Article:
As with most wilderness skills, it is important to hone them until you can confidently use them in less than ideal situations: being able to light a fire in your backyard on a hot day is not the same as being able to light one in the jungle with it’s raining.

Flint & steel is a good example of this; a lot of people learn this skill (using nice sharp flints, with specially made strikers and charcloth to catch the sparks) but never advance their skill much beyond this. These same people, in an emergency situation and without their trusty ‘fire-kit’, would probably give up on the idea of using flint and steel altogether (“No flint, no striker, no charcloth, no tin!…no way!”)

This is a shame as flint & steel fire-lighting can be extremely useful, particularly if you are able to char materials – it’s quick, doesn’t require much physical exertion and you can carry your fire-starting materials with you.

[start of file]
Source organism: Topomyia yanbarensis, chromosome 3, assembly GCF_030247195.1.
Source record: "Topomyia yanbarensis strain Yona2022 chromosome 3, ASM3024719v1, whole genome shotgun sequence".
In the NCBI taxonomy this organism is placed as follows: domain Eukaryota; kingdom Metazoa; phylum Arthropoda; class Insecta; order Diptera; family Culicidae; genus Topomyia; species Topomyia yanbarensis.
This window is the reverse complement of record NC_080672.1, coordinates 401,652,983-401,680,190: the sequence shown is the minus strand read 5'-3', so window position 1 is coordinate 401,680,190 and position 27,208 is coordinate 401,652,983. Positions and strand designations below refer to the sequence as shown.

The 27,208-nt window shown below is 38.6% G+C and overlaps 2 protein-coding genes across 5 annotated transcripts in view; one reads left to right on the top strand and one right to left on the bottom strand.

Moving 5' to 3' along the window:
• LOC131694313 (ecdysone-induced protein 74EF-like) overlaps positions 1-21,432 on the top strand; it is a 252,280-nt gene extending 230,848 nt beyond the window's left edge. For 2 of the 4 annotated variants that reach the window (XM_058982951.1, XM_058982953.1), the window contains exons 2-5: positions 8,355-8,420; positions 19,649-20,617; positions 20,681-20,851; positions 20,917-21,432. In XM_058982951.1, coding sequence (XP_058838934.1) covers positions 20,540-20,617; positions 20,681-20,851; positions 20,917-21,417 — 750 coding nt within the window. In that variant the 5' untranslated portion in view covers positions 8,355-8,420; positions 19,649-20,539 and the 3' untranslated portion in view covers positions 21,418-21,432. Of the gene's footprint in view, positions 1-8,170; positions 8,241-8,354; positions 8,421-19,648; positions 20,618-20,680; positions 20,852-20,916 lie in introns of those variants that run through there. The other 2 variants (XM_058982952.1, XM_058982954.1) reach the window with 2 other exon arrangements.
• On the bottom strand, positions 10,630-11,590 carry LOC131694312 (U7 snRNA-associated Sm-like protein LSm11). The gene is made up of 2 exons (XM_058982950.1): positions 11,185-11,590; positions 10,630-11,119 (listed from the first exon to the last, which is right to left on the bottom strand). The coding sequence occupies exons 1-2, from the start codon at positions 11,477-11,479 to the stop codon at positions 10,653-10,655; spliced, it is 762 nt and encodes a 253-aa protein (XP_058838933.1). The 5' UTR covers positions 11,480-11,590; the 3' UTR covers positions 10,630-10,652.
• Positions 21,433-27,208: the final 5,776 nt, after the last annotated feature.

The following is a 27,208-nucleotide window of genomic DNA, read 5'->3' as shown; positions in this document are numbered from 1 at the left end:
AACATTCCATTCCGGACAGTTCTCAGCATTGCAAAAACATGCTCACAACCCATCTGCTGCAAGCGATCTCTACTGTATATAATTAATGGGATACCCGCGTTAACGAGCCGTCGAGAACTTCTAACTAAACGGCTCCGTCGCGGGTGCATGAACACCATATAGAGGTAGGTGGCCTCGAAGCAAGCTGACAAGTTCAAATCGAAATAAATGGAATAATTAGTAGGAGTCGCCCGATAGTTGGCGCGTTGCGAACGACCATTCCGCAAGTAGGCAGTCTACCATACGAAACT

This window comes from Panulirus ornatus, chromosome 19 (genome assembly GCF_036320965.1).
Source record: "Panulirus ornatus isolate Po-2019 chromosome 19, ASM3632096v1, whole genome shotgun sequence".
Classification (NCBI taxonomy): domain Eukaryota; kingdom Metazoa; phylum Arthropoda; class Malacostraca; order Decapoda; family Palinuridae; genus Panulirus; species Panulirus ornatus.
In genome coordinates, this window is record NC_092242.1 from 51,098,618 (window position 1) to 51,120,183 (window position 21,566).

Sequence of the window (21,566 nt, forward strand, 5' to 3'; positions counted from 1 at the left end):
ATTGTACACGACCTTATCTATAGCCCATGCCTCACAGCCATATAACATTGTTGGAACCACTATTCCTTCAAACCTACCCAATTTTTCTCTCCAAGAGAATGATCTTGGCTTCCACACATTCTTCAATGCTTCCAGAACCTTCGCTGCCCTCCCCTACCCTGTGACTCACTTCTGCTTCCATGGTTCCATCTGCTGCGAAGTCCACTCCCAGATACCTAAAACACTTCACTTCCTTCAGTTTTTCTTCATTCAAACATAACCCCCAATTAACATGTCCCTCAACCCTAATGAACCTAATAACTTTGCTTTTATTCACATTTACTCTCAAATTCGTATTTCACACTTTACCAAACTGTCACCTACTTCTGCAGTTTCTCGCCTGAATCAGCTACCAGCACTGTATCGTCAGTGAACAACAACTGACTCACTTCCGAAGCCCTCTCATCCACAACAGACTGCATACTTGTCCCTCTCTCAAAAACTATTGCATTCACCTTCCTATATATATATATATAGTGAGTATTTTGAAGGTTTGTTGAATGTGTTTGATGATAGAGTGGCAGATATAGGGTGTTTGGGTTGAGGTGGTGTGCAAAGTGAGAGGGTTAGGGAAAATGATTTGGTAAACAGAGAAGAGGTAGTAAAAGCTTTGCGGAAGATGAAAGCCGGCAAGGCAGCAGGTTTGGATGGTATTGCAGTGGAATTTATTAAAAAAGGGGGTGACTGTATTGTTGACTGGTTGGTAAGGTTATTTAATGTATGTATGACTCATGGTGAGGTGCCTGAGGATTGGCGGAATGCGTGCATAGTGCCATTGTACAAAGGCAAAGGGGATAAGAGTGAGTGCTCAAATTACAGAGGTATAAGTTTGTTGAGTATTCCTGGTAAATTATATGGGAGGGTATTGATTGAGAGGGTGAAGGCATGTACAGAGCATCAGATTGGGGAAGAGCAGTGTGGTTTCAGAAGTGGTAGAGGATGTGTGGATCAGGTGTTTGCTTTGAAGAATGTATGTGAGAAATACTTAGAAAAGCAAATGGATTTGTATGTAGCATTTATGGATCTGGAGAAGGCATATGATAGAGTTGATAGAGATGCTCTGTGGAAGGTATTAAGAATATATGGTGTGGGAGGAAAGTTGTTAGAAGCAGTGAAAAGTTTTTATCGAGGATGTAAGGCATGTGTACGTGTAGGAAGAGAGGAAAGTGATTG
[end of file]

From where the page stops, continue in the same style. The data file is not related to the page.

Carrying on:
If I was in a survival situation (with only a parang) I would use, say, the bamboo fire saw to light my first fire and then either carry fire or switch to flint & steel for all subsequent fires.

In the video below I show you how to use the flint & steel technique even without your striker… or an ideal flint… or charcloth ( or, for that matter cloth)… or a tin… and how to use it with non-charred materials you can find in the jungle.

If you’re new to flint & steel it is a fun skill to learn and easy to pick-up (compared to friction-fire methods) if you’re using ideal materials.  There are plenty of videos on Youtube that clearly explain the basics so I haven’t gone over the same ground here.